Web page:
'It's a big family': Albertans give gift of hay to B.C. ranchers hit by wildfire

Some Albertans are coming to the rescue of ranchers in B.C. who lost much of their land in this summer's wildfires.

Second truckload of donated animal feed from Alberta headed to B.C.

Barry Williams, left, Lauren Dorion, centre, and Garth Cleveland, right, stand next to a shipment of hay bales donated to B.C. ranchers by Albertans. (Kate Adach/CBC)

Some Albertans are coming to the rescue of ranchers in B.C. who lost much of their land in this summer's wildfires. 

On Thursday, a truckload of Alberta hay bales headed out to the Riske Creek community near Williams Lake. 

A second truckload left for B.C. on Saturday and Lauren Dorion, horse manager at the Black Diamond Land & Cattle Company about 50 km south of Calgary, said she came up with the idea to donate after seeing ranchers in B.C. struggling to feed their animals.

"Most of them are working day and night regardless of these fires still," Dorion said. "So to then organize feed for your animals and try to get all that taken care of is just a really hard thing for them to do right now."

Dorion's sister Kaitlyn Dorion is a farmer in Riske Creek and says the donations will help families left with nothing to feed their livestock.

"We don't have pastures, we don't have any graze land for our animals anymore … so the hay coming from Alberta is really, really, really appreciated right now," Kaitlyn said.

Thousands of animals affected

Lauren Dorion said news of her charity grain drive spread to Alberta ranchers by word of mouth. Soon, 24 large hay bales and 275 bags of grain were sent west in two shipments.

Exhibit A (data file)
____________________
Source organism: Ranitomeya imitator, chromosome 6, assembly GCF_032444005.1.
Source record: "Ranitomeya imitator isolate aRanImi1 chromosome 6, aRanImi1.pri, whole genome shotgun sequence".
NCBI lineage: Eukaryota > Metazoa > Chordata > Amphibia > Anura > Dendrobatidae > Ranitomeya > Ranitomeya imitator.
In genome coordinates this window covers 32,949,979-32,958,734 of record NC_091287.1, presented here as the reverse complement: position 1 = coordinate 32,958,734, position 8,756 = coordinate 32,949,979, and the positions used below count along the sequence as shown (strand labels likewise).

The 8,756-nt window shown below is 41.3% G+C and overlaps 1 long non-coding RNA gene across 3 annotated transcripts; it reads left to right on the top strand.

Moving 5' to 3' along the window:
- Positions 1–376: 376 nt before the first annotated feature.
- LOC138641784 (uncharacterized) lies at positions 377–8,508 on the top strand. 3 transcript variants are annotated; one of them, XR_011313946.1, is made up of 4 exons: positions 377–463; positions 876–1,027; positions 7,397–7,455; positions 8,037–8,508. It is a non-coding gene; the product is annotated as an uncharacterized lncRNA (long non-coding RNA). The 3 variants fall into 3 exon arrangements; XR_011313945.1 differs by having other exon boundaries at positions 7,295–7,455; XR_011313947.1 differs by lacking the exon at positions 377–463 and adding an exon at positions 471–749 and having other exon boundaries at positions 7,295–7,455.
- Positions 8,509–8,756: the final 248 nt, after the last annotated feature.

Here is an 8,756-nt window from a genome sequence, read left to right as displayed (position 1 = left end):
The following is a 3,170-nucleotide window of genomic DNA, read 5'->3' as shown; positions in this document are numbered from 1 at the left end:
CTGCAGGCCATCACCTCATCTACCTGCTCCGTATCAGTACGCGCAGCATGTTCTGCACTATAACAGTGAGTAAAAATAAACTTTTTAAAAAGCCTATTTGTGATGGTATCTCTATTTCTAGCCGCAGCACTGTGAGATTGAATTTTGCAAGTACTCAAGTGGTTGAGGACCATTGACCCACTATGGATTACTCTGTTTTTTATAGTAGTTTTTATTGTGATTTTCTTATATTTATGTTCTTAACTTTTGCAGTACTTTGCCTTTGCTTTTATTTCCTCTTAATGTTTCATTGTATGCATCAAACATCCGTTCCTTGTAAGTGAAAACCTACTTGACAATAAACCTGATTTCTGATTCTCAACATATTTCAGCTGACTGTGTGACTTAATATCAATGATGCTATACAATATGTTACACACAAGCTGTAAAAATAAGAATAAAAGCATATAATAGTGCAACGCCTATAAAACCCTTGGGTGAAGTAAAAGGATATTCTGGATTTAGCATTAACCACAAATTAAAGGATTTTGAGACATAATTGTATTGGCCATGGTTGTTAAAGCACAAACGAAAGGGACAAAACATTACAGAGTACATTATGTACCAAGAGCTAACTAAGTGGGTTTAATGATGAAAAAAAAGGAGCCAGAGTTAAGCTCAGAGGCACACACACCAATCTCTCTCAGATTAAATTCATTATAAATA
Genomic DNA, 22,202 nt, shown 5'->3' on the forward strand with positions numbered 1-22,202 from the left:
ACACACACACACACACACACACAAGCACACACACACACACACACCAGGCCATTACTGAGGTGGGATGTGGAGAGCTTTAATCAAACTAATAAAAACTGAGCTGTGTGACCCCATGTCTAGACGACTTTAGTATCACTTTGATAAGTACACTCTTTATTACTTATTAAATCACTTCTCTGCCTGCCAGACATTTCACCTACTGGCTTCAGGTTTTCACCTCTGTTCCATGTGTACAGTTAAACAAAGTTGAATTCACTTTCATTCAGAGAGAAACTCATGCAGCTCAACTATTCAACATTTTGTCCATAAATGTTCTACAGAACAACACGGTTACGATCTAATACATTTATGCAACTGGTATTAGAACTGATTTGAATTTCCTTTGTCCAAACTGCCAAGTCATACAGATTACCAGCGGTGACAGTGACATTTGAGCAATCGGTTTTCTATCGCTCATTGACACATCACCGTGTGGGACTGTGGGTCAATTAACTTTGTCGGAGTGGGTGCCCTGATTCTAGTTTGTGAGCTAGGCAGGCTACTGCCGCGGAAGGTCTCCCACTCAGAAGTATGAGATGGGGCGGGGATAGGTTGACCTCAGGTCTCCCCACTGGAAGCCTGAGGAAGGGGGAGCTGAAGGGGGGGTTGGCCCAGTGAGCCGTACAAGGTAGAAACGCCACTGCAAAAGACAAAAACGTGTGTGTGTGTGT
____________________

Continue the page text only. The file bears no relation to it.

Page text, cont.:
A number of Calgary companies lent equipment and personnel to the endeavour, including a donated driver and truck from Calfrac Well Services Ltd., a trailer from Trailer Wizards and 12 custom-built straps from Canyon Rigging.

Kaitlyn Dorion, a farmer in Riske Creek, B.C., says there are thousands of head of livestock threatened after wildfires swept through the area. (Supplied/Kaitlyn Dorion)

"We're really lucky out here in Alberta, we have a lot of really generous people and ranches and a lot of hay to donate," Lauren Dorion said.

Kaitlyn Dorion said thousands of cattle and horses in the Riske Creek area are without food but the donations will go to those hit hardest by the fire.

She had her own run-in with the wildfires, which came dangerously close to her home on the day of her wedding, forcing her to cancel her nuptials until a later date.

Lauren said the first shipment was donated to five families and the second shipment will help at least another 10 families.

Coming together

Barry Williams is the driver making the 24-hour round trip into B.C. and said the area around Williams Lake looks "post-apocalyptic."

"Everything was grey and dark and black. All the trees and all the grass was completely burnt," Williams said. "It looked like grey and black sand everywhere all through the hills coming up past Cache Creek all the way up to Williams Lake."

Williams said there were "lot of hugs" and "a lot of handshakes" when he delivered the first shipment.

Flames rage around Williams Lake during the 2017 wildfires. (Supplied/Kaitlyn Dorion)

Lauren Dorion said there aren't any plans for a third shipment but that could change if B.C. ranchers continue to struggle.

Garth Cleveland helped manage the logistics of the donations and said many B.C. ranchers were forced to let their animals loose as the wildfires got closer to homesteads.

Cleveland said farming communities band together when times get tough and he expects the donated feed will help wayward animals if they return to their burned-out pastures.

And he said if the roles were reversed, other farmers would help Alberta out too.

"It may not be you this year, but we've had droughts around here where there's not enough hay and people have donated hay into Alberta," Cleveland said. "It's a big family, really."

With files from Kate Adach